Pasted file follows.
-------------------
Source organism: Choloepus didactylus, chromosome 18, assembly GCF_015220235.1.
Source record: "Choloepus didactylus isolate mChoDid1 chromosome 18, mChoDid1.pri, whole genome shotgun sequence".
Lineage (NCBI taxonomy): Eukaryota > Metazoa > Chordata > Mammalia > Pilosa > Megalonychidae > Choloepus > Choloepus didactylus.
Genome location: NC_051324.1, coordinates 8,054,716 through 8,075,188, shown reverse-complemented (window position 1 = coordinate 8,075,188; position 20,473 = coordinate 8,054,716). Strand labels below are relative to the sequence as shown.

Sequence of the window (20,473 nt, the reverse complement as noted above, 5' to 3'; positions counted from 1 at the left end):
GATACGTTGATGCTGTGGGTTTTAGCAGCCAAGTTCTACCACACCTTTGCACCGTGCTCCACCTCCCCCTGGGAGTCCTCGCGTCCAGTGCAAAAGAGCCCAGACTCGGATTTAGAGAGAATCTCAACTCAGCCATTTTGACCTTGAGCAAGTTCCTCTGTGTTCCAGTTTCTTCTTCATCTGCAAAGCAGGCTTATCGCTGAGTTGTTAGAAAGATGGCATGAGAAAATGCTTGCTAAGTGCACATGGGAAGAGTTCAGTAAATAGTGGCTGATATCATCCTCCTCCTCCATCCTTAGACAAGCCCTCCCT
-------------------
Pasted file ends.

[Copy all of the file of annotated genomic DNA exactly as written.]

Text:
Source organism: Choloepus didactylus, chromosome 18, assembly GCF_015220235.1.
Source record: "Choloepus didactylus isolate mChoDid1 chromosome 18, mChoDid1.pri, whole genome shotgun sequence".
Lineage (NCBI taxonomy): Eukaryota > Metazoa > Chordata > Mammalia > Pilosa > Megalonychidae > Choloepus > Choloepus didactylus.
Genome location: NC_051324.1, coordinates 8,054,716 through 8,075,188, shown reverse-complemented (window position 1 = coordinate 8,075,188; position 20,473 = coordinate 8,054,716). Strand labels below are relative to the sequence as shown.

Sequence of the window (20,473 nt, the reverse complement as noted above, 5' to 3'; positions counted from 1 at the left end):
GATACGTTGATGCTGTGGGTTTTAGCAGCCAAGTTCTACCACACCTTTGCACCGTGCTCCACCTCCCCCTGGGAGTCCTCGCGTCCAGTGCAAAAGAGCCCAGACTCGGATTTAGAGAGAATCTCAACTCAGCCATTTTGACCTTGAGCAAGTTCCTCTGTGTTCCAGTTTCTTCTTCATCTGCAAAGCAGGCTTATCGCTGAGTTGTTAGAAAGATGGCATGAGAAAATGCTTGCTAAGTGCACATGGGAAGAGTTCAGTAAATAGTGGCTGATATCATCCTCCTCCTCCATCCTTAGACAAGCCCTCCCT